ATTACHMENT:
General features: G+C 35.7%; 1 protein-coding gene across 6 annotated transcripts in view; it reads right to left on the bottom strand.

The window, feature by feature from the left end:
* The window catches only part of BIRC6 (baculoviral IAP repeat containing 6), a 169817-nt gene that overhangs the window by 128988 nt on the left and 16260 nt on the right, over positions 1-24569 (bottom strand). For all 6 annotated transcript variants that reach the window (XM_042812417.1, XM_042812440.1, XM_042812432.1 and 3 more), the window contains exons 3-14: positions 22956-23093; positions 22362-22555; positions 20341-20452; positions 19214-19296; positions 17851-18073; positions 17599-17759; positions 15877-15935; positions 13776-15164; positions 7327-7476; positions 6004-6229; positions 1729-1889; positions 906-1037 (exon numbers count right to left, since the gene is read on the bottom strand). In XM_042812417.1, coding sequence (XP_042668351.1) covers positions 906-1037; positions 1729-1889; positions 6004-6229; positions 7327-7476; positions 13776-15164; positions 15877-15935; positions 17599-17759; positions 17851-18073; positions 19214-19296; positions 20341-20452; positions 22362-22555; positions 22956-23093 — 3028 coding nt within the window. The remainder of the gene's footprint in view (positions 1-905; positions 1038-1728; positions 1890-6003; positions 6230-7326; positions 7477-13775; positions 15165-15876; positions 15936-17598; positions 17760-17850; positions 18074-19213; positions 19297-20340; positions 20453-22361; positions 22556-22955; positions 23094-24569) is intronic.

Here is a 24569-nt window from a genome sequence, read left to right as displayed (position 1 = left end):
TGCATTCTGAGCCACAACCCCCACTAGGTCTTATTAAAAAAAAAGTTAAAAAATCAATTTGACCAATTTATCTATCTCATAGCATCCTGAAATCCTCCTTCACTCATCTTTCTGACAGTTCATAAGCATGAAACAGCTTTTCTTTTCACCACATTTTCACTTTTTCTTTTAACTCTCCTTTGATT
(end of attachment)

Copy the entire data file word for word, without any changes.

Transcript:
General features: G+C 35.7%; 1 protein-coding gene across 6 annotated transcripts in view; it reads right to left on the bottom strand.

The window, feature by feature from the left end:
* The window catches only part of BIRC6 (baculoviral IAP repeat containing 6), a 169817-nt gene that overhangs the window by 128988 nt on the left and 16260 nt on the right, over positions 1-24569 (bottom strand). For all 6 annotated transcript variants that reach the window (XM_042812417.1, XM_042812440.1, XM_042812432.1 and 3 more), the window contains exons 3-14: positions 22956-23093; positions 22362-22555; positions 20341-20452; positions 19214-19296; positions 17851-18073; positions 17599-17759; positions 15877-15935; positions 13776-15164; positions 7327-7476; positions 6004-6229; positions 1729-1889; positions 906-1037 (exon numbers count right to left, since the gene is read on the bottom strand). In XM_042812417.1, coding sequence (XP_042668351.1) covers positions 906-1037; positions 1729-1889; positions 6004-6229; positions 7327-7476; positions 13776-15164; positions 15877-15935; positions 17599-17759; positions 17851-18073; positions 19214-19296; positions 20341-20452; positions 22362-22555; positions 22956-23093 — 3028 coding nt within the window. The remainder of the gene's footprint in view (positions 1-905; positions 1038-1728; positions 1890-6003; positions 6230-7326; positions 7477-13775; positions 15165-15876; positions 15936-17598; positions 17760-17850; positions 18074-19213; positions 19297-20340; positions 20453-22361; positions 22556-22955; positions 23094-24569) is intronic.

Here is a 24569-nt window from a genome sequence, read left to right as displayed (position 1 = left end):
TGCATTCTGAGCCACAACCCCCACTAGGTCTTATTAAAAAAAAAGTTAAAAAATCAATTTGACCAATTTATCTATCTCATAGCATCCTGAAATCCTCCTTCACTCATCTTTCTGACAGTTCATAAGCATGAAACAGCTTTTCTTTTCACCACATTTTCACTTTTTCTTTTAACTCTCCTTTGATT